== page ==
Labor and Delivery/Postpartum · Pregnancy/Nesting

Breastfeeding During Pregnancy

Who knew that a woman’s body can be both growing a baby and feeding another one at the same time? That is amazing!!!! I was just under 7 months postpartum with my first baby when I became pregnant with my second. Yes, by that point your baby should be introduced to solids, but they are still very much dependent on milk. And if you are exclusively breastfeeding, that means you will experience breastfeeding during pregnancy.

Reminder: the purpose of this post is to share my personal experience only and is not in any way medical advice. Consult with your healthcare provider for any medical questions or concerns you may have.

Disclosure: this post contains affiliate links to which I may earn a commission at no extra cost to you.

Does breastfeeding during pregnancy affect the baby?

According to La Leche League’s website, it is considered safe both to your unborn baby and older baby to breastfeed during pregnancy.

When I was doing “double duty”, I still made a point to let both my OBGYN and our pediatrician know. That way, each doctor is notified and then can share any specific information that they may have.

You will most likely be able to continue on with your regular dosage of prenatal vitamins versus “doubling up”. But it never hurts to ask your OBGYN if they recommend any additional supplements during this time.

This is the prenatal I am currently taking. I have experimented with several brands, and this is the only one so far that DOESN’T make me want to throw up when taking it (hello, first trimester!) or has a weird aftertaste.

Related: Two Under Two: What You Need To Know

When should you stop breastfeeding during pregnancy?

As long as both babies and your health are all good, there is no need to stop at any point during pregnancy.

Some mothers even breastfeed both children when the youngest is born which is called “tandem nursing”.

You may experience a dip in your milk supply once you become pregnant, which may or may not bother your older child.

Typically, around the 4th or 5th month of pregnancy your breast milk will start tasting different. It will probably be less sweet as your body is getting ready to produce colostrum again.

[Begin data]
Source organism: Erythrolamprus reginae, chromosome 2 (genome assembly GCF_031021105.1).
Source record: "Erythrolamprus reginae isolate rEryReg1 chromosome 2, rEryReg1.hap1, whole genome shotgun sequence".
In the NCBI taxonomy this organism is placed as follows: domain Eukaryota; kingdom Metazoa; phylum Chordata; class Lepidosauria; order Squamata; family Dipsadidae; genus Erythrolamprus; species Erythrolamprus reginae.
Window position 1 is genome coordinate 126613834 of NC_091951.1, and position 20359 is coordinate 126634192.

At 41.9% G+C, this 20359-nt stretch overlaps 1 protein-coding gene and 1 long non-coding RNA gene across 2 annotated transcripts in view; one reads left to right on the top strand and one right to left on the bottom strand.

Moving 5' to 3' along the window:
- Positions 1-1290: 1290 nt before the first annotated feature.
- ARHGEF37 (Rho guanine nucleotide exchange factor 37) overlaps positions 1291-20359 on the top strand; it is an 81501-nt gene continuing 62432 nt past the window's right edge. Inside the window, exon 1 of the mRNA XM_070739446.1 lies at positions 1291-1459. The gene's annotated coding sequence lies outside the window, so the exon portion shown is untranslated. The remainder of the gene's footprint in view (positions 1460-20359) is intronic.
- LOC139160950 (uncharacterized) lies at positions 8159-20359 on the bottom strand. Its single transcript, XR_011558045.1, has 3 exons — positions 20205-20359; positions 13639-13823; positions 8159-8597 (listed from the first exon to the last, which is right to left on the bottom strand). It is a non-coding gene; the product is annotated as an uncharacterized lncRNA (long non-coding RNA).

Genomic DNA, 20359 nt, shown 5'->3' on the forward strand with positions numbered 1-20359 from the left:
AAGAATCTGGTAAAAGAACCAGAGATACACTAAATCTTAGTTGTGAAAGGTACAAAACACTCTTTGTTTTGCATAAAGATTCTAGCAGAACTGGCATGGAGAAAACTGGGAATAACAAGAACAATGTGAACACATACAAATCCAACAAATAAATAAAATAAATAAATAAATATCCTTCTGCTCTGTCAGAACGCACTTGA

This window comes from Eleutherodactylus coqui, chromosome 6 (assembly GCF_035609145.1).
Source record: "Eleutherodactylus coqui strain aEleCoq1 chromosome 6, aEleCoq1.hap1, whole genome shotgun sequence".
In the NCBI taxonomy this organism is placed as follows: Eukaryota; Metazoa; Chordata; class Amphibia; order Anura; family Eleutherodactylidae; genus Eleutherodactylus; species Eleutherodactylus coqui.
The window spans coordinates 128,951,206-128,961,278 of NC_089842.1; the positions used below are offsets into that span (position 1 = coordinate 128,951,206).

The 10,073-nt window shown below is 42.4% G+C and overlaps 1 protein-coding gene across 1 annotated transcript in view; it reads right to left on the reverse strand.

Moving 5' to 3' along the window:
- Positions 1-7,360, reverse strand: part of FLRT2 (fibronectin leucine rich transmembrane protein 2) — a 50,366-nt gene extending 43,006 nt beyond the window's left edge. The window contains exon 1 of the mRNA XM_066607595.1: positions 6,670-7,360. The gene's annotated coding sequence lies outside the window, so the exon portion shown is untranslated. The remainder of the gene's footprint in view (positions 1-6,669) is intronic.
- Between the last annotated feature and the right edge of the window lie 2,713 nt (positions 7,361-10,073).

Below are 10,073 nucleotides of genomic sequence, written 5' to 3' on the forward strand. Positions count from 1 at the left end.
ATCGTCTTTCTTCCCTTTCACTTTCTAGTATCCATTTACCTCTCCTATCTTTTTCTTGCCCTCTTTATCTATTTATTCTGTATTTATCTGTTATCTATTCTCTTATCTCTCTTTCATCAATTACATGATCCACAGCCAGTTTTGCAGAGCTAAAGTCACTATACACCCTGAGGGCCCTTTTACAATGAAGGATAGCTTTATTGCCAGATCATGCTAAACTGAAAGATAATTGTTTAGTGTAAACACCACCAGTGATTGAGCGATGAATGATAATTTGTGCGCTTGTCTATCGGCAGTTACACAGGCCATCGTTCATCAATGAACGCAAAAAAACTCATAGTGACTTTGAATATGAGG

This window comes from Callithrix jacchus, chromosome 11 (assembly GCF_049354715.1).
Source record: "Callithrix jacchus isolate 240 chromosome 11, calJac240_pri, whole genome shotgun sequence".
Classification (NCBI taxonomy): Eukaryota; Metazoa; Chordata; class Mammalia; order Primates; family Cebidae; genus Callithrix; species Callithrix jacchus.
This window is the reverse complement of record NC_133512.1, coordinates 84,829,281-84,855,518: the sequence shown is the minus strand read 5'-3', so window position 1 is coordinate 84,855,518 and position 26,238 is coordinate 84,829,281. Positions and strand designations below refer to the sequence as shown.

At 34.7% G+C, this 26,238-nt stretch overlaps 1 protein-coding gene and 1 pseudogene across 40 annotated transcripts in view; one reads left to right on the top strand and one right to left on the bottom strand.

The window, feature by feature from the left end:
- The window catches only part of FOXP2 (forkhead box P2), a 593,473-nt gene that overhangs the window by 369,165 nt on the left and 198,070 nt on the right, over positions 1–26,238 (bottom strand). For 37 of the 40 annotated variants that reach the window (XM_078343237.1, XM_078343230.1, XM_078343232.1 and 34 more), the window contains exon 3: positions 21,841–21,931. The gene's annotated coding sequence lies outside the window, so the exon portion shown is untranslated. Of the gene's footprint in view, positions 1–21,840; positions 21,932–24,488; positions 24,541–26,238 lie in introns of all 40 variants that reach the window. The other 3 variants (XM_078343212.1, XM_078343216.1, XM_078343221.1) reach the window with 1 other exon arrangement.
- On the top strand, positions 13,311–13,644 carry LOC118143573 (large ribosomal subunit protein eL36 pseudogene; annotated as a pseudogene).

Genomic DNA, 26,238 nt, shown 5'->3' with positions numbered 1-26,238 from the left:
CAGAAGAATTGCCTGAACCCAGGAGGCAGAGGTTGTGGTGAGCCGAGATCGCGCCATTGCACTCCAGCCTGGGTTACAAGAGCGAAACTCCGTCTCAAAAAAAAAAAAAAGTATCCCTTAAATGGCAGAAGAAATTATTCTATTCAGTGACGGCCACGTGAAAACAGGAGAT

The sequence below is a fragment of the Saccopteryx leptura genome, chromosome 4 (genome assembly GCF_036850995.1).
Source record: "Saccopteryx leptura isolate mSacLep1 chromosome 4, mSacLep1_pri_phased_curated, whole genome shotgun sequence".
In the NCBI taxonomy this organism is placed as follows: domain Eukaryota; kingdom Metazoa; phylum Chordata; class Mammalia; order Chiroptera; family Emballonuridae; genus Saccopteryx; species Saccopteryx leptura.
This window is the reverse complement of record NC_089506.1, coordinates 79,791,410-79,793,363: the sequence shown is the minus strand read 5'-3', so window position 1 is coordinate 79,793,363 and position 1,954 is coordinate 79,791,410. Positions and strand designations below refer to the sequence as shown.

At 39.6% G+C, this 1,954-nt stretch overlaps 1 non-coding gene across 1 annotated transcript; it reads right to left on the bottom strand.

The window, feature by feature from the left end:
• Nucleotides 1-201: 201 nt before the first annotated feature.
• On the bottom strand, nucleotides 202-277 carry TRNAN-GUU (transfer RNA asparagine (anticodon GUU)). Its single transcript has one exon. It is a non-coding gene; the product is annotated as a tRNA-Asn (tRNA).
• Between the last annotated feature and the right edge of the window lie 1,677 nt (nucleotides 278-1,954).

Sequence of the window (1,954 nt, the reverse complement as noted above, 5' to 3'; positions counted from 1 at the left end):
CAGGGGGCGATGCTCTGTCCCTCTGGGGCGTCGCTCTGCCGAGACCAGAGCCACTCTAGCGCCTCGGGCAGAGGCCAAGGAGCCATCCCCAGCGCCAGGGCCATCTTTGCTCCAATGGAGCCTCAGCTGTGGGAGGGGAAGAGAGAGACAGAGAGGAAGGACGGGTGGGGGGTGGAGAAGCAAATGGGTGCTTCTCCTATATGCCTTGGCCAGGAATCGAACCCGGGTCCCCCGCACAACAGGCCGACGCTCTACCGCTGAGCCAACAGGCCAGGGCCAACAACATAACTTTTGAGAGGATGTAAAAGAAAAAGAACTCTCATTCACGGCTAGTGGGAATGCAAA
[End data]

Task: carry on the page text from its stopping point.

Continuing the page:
For some children, this change in taste will turn them off to nursing and wean themselves off. But others will keep on trucking! For my oldest, he was very close to being weaned by my 5th month, so it is hard to know personally if it was the taste change or he was just ready to be done.

Taking care of your health is now more important than ever

This is something I wish I grasped when I was breastfeeding during pregnancy. When you eat, take vitamins, exercise, and sleep, you are doing this for THREE people: your nursing baby, baby on the way, and you!

That is a lot for your body to do!

This is totally doable, but that means you have to put your health at the highest priority. Focus on foods that are high in protein, healthy fats, and fiber to give everyone the best nutrition possible.

I was SO hungry that I felt like I ate like a football player. But I wish I worked harder at finding the healthiest options so then I had more energy and felt better.

Please, take naps when you can. In the moment you probably don’t realize how hard your body is working but you need so much rest!

Hang on to that freezer stash!

As you get closer to giving birth, make sure to go through your freezer stash of frozen breast milk.

Frozen breast milk can last in your freezer up to 6 months. So go through your stash and toss/donate what is about to go bad but keep any that will still be good for when your next baby is born. You’re already a step ahead of the game!

Having a hard time tossing milk? I get it-that’s liquid gold baby! Even if your older child is weaned, you can still incorporate milk into their food such as oatmeal.

I did that a lot, and your child probably won’t even bat an eyelash. Phew!

Check if you are eligible for a new breast pump